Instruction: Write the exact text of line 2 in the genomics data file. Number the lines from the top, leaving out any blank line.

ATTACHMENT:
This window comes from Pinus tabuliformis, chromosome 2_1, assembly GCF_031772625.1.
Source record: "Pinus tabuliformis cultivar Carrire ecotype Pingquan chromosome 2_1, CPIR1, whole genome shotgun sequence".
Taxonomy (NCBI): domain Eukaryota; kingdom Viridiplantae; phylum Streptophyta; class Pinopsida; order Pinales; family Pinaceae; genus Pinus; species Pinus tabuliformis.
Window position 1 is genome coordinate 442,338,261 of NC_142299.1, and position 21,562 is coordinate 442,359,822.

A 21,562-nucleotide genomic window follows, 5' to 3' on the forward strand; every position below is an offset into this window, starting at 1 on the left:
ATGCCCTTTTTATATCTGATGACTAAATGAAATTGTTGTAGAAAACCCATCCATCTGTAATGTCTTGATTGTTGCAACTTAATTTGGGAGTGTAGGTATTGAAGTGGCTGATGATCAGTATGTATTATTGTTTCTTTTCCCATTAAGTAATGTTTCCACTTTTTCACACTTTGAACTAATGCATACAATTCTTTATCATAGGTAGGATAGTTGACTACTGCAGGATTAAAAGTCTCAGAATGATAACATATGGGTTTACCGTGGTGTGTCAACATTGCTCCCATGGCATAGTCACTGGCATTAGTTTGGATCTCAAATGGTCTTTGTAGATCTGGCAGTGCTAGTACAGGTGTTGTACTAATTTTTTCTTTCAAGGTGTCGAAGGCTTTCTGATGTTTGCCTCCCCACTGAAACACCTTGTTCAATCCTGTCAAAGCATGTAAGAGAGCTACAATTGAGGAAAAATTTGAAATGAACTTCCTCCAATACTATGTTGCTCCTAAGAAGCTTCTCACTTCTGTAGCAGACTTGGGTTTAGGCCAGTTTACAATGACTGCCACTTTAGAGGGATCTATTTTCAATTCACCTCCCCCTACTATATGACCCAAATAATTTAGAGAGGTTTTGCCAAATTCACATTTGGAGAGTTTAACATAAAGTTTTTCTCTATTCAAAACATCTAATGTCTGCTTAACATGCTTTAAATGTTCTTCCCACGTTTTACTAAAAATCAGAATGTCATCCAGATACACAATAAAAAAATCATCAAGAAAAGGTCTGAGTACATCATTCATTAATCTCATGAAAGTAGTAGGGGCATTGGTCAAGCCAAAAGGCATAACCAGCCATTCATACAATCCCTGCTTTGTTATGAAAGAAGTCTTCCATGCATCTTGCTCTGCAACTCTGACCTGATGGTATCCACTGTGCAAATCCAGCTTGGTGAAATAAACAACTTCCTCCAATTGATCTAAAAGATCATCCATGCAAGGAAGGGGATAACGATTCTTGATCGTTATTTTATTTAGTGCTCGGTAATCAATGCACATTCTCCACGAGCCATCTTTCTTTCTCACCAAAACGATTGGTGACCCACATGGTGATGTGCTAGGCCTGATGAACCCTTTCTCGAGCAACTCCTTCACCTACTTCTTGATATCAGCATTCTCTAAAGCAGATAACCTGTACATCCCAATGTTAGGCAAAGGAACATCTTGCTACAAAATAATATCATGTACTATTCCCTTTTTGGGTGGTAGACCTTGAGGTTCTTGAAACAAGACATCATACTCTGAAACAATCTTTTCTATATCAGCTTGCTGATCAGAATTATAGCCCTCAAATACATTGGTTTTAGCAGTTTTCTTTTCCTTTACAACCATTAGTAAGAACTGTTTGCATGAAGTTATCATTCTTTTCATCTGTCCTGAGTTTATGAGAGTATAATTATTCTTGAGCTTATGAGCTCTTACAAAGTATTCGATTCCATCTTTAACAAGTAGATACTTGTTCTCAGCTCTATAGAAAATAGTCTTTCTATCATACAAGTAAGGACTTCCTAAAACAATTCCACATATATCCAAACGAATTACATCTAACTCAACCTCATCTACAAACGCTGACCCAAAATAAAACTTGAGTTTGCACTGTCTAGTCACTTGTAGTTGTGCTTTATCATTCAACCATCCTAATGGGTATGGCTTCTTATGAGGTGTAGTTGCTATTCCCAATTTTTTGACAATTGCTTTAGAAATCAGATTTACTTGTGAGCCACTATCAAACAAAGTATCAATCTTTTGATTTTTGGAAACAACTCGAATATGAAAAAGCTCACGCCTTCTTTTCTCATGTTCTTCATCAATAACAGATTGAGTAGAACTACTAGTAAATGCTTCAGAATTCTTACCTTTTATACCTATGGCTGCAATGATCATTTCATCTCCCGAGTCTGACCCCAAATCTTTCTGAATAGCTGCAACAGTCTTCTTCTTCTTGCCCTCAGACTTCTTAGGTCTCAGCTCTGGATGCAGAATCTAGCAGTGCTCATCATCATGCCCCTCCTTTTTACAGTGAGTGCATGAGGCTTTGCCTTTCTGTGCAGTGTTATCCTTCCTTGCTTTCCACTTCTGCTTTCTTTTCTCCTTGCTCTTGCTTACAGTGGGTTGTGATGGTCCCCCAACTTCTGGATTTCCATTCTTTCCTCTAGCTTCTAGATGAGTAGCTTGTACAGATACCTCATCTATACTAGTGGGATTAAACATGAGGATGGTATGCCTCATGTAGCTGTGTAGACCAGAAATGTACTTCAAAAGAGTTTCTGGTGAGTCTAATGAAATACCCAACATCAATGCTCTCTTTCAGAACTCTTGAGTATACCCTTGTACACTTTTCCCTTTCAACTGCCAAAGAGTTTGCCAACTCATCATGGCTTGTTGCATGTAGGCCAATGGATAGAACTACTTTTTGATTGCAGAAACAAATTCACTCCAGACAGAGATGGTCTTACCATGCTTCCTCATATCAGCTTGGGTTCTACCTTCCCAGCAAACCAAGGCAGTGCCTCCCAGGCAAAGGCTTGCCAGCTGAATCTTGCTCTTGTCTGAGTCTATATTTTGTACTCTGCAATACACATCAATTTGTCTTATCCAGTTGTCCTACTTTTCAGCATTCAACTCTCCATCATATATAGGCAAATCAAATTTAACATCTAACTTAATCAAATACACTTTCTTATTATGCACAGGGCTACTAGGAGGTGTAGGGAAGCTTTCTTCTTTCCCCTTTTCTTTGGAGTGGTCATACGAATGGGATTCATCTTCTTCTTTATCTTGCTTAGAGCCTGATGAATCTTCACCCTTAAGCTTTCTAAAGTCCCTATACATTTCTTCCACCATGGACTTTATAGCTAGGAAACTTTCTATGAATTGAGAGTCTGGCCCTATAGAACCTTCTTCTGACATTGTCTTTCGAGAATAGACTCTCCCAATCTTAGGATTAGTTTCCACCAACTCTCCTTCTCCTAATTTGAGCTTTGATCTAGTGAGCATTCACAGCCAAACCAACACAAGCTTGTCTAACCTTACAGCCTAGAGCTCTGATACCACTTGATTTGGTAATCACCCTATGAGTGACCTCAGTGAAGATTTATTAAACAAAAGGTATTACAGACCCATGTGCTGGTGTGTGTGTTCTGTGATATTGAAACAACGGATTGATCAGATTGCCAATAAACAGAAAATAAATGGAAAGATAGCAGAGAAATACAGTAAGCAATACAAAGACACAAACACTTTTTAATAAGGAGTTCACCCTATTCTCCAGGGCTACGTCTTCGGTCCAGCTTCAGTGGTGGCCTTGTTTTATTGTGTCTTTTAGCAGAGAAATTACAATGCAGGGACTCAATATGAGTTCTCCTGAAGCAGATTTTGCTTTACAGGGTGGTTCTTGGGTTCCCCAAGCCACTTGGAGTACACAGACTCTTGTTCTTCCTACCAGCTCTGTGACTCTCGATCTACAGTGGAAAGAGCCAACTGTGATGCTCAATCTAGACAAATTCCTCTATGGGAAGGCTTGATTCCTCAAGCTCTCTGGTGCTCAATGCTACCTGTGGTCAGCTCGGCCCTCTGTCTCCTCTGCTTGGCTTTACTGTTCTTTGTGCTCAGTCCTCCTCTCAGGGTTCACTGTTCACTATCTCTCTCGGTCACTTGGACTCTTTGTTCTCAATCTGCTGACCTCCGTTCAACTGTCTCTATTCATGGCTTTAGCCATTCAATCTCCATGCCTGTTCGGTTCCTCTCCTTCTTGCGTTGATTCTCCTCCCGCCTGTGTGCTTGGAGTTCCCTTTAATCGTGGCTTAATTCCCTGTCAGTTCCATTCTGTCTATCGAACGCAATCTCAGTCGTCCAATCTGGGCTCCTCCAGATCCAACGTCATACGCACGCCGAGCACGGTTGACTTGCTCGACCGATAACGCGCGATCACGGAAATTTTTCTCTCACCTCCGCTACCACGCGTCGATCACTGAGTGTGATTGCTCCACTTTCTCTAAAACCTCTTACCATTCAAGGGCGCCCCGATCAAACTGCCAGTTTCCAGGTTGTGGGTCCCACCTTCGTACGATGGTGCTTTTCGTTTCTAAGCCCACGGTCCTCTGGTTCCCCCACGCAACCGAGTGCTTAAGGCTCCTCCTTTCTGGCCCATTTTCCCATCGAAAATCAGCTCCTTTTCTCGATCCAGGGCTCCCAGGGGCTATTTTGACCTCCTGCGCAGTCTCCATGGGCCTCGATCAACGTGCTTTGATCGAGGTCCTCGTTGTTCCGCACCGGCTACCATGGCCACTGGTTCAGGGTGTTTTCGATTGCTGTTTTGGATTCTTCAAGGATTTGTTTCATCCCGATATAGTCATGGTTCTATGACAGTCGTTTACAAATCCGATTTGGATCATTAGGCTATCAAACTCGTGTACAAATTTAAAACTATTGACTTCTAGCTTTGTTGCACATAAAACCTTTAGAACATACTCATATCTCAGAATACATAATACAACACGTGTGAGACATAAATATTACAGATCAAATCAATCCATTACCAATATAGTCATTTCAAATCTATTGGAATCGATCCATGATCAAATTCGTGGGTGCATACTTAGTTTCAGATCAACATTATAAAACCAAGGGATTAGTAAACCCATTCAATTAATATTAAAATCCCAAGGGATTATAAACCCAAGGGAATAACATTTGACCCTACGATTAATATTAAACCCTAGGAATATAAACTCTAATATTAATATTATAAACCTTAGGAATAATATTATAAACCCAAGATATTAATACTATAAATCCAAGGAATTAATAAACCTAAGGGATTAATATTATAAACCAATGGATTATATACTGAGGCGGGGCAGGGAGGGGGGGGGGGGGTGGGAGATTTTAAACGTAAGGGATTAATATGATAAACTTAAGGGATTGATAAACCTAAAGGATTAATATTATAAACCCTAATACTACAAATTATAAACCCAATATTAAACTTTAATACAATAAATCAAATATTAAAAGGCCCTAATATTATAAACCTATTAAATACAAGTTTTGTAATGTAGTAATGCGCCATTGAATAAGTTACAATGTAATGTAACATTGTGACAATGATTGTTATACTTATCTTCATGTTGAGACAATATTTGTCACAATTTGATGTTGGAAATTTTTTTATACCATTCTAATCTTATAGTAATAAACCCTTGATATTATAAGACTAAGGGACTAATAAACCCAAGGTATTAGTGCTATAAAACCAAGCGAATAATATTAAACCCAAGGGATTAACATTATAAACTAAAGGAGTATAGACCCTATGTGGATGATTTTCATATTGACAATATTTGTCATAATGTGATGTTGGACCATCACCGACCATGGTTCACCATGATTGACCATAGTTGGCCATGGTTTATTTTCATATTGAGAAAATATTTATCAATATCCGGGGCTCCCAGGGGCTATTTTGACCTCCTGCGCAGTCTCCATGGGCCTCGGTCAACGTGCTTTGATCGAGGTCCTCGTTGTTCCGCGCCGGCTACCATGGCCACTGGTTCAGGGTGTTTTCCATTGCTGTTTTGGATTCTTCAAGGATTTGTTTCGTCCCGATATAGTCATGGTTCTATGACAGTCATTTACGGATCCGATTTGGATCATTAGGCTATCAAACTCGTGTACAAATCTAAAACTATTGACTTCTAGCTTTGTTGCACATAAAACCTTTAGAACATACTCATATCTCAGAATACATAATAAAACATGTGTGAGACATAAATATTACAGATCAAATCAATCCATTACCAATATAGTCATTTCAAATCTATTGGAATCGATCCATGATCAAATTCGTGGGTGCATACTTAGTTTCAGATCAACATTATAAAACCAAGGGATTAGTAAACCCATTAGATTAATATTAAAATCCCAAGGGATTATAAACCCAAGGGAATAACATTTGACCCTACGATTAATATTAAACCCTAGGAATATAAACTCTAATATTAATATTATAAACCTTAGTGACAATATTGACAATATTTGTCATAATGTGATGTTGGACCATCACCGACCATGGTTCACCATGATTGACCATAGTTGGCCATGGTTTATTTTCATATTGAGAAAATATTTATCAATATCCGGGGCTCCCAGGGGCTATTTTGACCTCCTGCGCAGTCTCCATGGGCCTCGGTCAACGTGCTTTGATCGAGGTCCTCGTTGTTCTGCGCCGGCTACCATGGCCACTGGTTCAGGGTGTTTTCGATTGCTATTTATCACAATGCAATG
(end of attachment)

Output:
Source record: "Pinus tabuliformis cultivar Carrire ecotype Pingquan chromosome 2_1, CPIR1, whole genome shotgun sequence".